BY BRIAN MOORE and
COUNTY Mayor Declan Hurley has said he probably needs a helicopter rather than a car to fulfill his duties, such is the hazardous state of the region’s roads.
He was speaking at a meeting of Cork County Council this week where there were cross-party calls for an immediate increasing in funding and staff to combat the serious conditions faced by motorists.
Standing orders were suspended to discuss the roads and members heard that in some cases emergency vehicles had been forced to ‘slow to a crawl’ on urgent calls in West Cork.
‘The report and photos in The Southern Star last week shows just how bad the roads in West Cork are,’ said Cllr Kevin Murphy.
‘These conditions could cost lives,’ said Cllr Paul Hayes. ‘I am constantly receiving messages and calls from people whose cars have been damaged and it is only a matter of time before someone is seriously hurt if their car hits one of these potholes. In fact, I have received messages from ambulance crews who have had to slow down almost to a crawl while taking patients to CUH.’
Cllr Hayes also pointed out that motorists pay over €100m in road tax every year, but the county council gets back just €40m of that from central government for road maintenance.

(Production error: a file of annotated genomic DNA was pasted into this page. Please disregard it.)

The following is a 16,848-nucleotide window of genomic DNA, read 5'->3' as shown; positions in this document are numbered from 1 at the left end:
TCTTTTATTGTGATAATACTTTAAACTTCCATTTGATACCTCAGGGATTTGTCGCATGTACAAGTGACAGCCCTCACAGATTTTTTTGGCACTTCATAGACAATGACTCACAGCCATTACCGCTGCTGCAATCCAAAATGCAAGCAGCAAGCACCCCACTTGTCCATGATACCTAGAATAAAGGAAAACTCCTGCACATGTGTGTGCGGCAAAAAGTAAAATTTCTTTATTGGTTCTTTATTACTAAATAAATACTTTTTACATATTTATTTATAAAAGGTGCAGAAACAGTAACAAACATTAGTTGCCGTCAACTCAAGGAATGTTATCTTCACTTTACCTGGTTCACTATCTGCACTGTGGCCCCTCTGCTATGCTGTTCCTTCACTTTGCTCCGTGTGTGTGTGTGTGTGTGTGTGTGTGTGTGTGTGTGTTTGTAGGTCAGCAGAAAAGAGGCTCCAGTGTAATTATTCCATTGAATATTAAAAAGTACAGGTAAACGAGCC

And with more wet and stormy weather conditions forecast for the coming weeks, councillors also called for more overtime to be allocated to outdoor staff in an effort to tackle the potholes and road drainage issues.
‘We need a blitz on potholes now,’ Cllr Murphy said. ‘We have to call this an emergency because that is what this is.’
County Mayor, Cllr Declan Hurley (Ind) said they were losing the battle: ‘This is unacceptable, everyone is paying their motor tax and they are being robbed. The buck stops with the Minister and there must be emergency funding for roads immediately,’ the Dunmanway man said.
Cork County Council’s deputy chief executive, Declan Daly, said he had not received any requests or contact from the emergency services in relation to roads and that he would prioritise road repairs in any area requested by the emergency services.
He said there were 15 velocity patchers working in the county and the Council was currently recruiting more outdoor staff.
Cork South West Independent TD Michael Collins said he raised the issue of the state of the roads in West Cork in the Dáil this week.
Meanwhile, a heavily potholed junction in Enniskeane village has left more drivers furious.
County Mayor Cllr Declan Hurley said that in an attempt to make the junction safe in the short term, temporary repairs were carried there this week.
But he blamed Irish Water for delays in proper reconstruction of the road. ‘The background to the problem is that a thin surface was laid on this junction about four years ago as a full road re-construction was not considered feasible at that time because Irish Water was looking to separate the storm/ foul sewer, which would require a storm outfall to the road at GP Wood Ltd,’ said Cllr Hurley.
Cllr Hurley added that situation with Irish Water has not yet been resolved.